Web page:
That aside, the YoYo M is a nigh-on perfect (pair of) Bluetooth speaker(s), and devilishly handsome to boot, dolled up as it is in Marton Mills' worsted wool, Birds Eye fabric. This is acoustically transparent, and resistant to dirt, water and 'unnecessary' wear and tear, whatever that means.

2. Marshall Kilburn

Marshall Kilburn: Best Bluetooth speaker under £200

Unsung yet extremely loud hero of the wireless world

Power output: 70W | Battery life: 20 hours | Apt-X: No

Great sound with rock, hip-hop and dance 
Long battery life 
Audio lacks subtlety
…As does the look

This speaker is badged as a Marshall, but obviously it doesn't come direct from the same sweat-stained factories as its legendary guitar amps. But my gosh, it still rocks.

Audio is loud and proud, rich and powerful with plenty of bass, and cleverly processed with a strong 'faux-analogue' sound. Built as a compact speaker for small to medium rooms, it is nonetheless still battery-powered, and portable via a natty strap.

Pairing is swift and the audio, while coloured so as to sound 'rocky', can be tweaked all over the place using the old-skool tone knobs.

Clearly the looks won't be to non-rockers' tastes, and the audio is not subtle by any stretch of the imagination. However, for the price there's nothing to beat the Marshall Kilburn for sheer room-filling oomph.

3. Monitor Audio AirStream S150

Monitor Audio AirStream S150: Best Bluetooth speaker under £120

Fantastic sound, going cheap

Power output: 40W | Battery life: N/A | Apt-X: Yes

Superb sound from a small box
Excellent value
Questionable looks, especially in faux gold
No battery option despite size

This one sits around the midpoint between the booming Marshall and the more audiophile KEF, but is cheaper than both.

The sound quality, bolstered by Apt-X, is truly excellent for the price, and pairing is easy.

Monitor Audio's wonky funnel of a speaker is also highly portable. However, despite having a USB input that I initially assumed was for charging its batteries – oops – the S150 turned out to actually be mains powered only.

The look is just not great, let's be honest, especially in the gold finish. Other than that, it's an impeccable Bluetooth speaker.

4. KEF Muo

Kef Muo: Best 'audiophile' Bluetooth speaker

A sonic wonder in curved aluminium

Power output: Not quoted | Battery life: 12 hours | Apt-X: Yes

Sophisticated audio
Sophisticated style
Sophisticated price
Too sophisticated to ROCK!

After the exact opposite of the Marshall? This looks gorgeous, has far more subtle, nuanced sound and less shit-kicking bass. It's also more expensive, but there we go.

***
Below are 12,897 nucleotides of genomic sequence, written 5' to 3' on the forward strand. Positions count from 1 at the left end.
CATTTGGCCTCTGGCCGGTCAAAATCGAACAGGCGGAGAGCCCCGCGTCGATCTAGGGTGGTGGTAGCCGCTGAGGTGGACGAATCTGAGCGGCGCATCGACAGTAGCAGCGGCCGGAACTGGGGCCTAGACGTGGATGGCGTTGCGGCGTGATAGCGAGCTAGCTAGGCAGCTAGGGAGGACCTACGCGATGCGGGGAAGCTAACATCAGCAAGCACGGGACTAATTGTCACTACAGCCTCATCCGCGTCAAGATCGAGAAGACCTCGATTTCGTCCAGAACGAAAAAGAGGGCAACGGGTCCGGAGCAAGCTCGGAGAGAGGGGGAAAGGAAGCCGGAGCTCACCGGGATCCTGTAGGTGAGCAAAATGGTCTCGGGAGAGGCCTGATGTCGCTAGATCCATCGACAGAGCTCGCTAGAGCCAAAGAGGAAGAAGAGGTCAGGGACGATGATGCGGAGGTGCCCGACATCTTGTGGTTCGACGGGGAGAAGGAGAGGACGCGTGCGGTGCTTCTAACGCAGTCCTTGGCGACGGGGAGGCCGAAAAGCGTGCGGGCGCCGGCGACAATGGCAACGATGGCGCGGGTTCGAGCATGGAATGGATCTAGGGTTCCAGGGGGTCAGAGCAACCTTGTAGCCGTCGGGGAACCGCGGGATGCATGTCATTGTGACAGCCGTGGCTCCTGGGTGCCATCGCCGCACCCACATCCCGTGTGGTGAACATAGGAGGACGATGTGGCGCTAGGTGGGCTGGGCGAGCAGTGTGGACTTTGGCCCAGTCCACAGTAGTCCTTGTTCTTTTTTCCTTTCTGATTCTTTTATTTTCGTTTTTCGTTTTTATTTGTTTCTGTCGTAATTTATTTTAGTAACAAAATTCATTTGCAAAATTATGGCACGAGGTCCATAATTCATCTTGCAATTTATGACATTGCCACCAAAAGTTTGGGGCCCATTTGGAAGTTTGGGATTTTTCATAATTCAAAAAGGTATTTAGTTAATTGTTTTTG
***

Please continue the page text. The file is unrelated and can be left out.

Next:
One for the connoisseurs, the Muo is a solid yet sinuous, metal speaker in a choice of five colours. Able to stand upright or on its base, the Muo offers less bottom-end oomph than similarly priced rivals, but compensates with a more melliflous mid and treble.

It's not true to fair that it *lacks* bass as such, so much as it can't really pump it out. Therefore, if you're a lover of more accoustic sounds, classical and spoken word, this is a fine choice. If you want to rock party jams and are big into dub reggae and EDM, maybe not so much.

With Bluetooth speakers this small, such attention to sonic detail seems beyond the call of duty, but those who want the best sound from the smallest and most convenient receptacle should look no further. If you want to go really mad, you can also shell out for two and use them as a stereo pair.

5. Ultimate Ears UE Boom 2

Ultimate Ears UE Boom 2: Best Bluetooth speaker under £100

Great for everything from kitchens to picnics

Power output: 9W | Battery life: 15 hours | Apt-X: No

Super portable and waterproof
Very involving sound for the size
Obviously outgunned by its pricier rivals here

Available in umpteen attractive colour combos, this is what most people probably think of as a classic Bluetooth speaker. It's battery powered, compact, can go anywhere and sounds suitable bright and breezy.

The Boom 2 is resistant to shock, and can be immersed in water up to 1m for 30 minutes. It's about the size of a can of Tennant's Super, and weighs just 55g. However, the styling is actually pretty attractive, and doesn't scream, "Outdoor use only! For god's sake don't let it in the house!" in the way that some ultra-portable speakers do.